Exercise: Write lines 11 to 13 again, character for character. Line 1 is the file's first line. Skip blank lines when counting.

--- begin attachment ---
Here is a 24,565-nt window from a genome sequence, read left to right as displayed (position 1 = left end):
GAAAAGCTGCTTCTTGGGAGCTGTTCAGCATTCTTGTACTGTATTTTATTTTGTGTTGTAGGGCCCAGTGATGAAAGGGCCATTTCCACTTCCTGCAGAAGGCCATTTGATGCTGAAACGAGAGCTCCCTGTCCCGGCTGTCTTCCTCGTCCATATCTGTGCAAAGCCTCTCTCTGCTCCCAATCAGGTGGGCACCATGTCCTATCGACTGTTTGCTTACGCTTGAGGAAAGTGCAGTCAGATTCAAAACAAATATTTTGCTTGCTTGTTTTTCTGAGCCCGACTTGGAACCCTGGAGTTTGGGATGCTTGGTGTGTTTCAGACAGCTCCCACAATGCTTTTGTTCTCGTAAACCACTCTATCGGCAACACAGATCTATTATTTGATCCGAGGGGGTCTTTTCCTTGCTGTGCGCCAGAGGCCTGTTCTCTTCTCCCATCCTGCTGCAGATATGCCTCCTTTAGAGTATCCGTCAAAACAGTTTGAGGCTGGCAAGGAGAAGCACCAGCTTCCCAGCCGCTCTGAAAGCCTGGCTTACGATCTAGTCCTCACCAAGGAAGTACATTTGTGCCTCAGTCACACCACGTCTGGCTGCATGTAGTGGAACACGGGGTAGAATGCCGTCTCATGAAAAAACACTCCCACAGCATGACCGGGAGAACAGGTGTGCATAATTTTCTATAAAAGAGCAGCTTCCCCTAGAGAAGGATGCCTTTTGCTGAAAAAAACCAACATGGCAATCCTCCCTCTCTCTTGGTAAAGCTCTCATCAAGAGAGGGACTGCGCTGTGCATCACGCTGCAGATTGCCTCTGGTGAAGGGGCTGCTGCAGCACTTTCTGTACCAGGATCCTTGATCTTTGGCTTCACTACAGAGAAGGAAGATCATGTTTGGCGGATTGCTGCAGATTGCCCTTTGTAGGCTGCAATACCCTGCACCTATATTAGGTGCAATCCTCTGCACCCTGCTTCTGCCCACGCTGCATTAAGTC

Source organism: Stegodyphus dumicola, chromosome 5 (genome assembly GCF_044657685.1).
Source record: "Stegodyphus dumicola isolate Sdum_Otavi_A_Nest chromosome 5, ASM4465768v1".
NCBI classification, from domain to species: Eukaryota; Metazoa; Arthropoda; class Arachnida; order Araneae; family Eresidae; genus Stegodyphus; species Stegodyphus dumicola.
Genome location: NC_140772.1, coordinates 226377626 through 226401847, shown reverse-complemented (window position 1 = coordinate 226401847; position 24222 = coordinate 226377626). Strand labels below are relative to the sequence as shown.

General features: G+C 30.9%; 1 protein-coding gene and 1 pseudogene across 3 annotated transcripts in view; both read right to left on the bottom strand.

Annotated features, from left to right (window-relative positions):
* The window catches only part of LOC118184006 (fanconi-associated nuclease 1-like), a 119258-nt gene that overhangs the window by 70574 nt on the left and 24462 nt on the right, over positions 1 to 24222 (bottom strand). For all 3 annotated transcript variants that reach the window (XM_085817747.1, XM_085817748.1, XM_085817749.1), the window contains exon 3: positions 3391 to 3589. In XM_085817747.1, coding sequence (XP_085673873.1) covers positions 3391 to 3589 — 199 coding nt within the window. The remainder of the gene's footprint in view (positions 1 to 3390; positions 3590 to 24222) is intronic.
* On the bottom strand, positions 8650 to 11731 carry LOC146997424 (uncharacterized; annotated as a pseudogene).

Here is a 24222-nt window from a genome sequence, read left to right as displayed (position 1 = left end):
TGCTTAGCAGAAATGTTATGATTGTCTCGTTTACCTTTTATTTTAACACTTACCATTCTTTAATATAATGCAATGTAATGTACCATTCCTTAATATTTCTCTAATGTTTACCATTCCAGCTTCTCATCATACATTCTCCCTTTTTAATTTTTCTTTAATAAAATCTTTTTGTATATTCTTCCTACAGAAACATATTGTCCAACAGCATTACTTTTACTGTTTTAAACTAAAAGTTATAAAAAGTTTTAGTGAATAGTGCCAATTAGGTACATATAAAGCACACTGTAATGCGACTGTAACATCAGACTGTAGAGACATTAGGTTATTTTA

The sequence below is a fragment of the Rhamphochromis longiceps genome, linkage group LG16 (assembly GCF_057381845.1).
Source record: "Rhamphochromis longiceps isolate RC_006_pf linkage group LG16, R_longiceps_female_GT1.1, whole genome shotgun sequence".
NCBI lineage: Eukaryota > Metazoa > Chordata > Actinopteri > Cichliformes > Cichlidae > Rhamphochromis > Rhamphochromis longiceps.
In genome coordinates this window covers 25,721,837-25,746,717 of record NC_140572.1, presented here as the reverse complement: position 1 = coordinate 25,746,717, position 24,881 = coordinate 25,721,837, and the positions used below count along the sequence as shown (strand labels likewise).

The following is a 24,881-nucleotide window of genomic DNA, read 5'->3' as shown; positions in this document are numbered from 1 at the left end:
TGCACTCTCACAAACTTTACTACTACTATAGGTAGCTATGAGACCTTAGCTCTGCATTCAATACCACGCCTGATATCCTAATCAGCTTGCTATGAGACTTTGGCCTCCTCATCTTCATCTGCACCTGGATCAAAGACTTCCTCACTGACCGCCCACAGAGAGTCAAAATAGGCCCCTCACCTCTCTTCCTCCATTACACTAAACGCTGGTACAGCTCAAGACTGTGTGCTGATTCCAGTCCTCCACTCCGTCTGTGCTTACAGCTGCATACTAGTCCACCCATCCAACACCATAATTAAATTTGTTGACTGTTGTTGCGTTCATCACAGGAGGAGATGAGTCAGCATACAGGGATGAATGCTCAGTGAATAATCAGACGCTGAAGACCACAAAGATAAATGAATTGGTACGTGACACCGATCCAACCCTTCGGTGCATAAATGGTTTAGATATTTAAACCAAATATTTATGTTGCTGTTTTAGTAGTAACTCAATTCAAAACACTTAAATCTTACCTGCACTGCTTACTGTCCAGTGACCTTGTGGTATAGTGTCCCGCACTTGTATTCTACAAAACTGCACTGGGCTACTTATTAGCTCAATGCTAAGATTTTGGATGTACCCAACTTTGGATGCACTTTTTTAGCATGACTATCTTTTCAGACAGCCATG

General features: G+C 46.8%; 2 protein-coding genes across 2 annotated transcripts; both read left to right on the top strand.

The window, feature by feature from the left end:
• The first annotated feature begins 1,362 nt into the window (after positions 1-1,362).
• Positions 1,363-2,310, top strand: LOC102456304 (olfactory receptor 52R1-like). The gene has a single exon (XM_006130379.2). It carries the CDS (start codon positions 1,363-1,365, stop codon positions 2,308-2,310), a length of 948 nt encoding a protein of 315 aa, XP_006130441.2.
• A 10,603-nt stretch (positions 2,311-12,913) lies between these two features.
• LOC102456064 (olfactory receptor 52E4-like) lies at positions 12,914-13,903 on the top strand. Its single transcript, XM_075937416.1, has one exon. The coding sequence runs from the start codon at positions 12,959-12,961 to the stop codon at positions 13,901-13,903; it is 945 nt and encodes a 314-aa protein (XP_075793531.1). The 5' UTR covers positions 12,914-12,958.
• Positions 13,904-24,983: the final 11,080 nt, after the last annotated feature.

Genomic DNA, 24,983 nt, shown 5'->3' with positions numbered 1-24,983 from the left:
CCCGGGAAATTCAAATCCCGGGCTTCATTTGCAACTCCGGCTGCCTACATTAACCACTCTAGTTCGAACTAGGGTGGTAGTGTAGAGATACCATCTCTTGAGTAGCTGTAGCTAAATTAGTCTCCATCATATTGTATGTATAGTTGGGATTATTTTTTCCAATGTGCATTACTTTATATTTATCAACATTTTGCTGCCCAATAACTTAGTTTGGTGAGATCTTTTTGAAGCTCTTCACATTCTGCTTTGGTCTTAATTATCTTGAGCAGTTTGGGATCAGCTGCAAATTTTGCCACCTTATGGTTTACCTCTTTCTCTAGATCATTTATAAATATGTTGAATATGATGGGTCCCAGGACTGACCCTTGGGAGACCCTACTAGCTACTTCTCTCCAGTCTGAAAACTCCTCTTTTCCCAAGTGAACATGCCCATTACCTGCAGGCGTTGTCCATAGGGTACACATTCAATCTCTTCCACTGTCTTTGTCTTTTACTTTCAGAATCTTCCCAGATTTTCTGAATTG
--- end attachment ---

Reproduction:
Here is a 24222-nt window from a genome sequence, read left to right as displayed (position 1 = left end):
TGCTTAGCAGAAATGTTATGATTGTCTCGTTTACCTTTTATTTTAACACTTACCATTCTTTAATATAATGCAATGTAATGTACCATTCCTTAATATTTCTCTAATGTTTACCATTCCAGCTTCTCATCATACATTCTCCCTTTTTAATTTTTCTTTAATAAAATCTTTTTGTATATTCTTCCTACAGAAACATATTGTCCAACAGCATTACTTTTACTGTTTTAAACTAAAAGTTATAAAAAGTTTTAGTGAATAGTGCCAATTAGGTACATATAAAGCACACTGTAATGCGACTGTAACATCAGACTGTAGAGACATTAGGTTATTTTA

The sequence below is a fragment of the Rhamphochromis longiceps genome, linkage group LG16 (assembly GCF_057381845.1).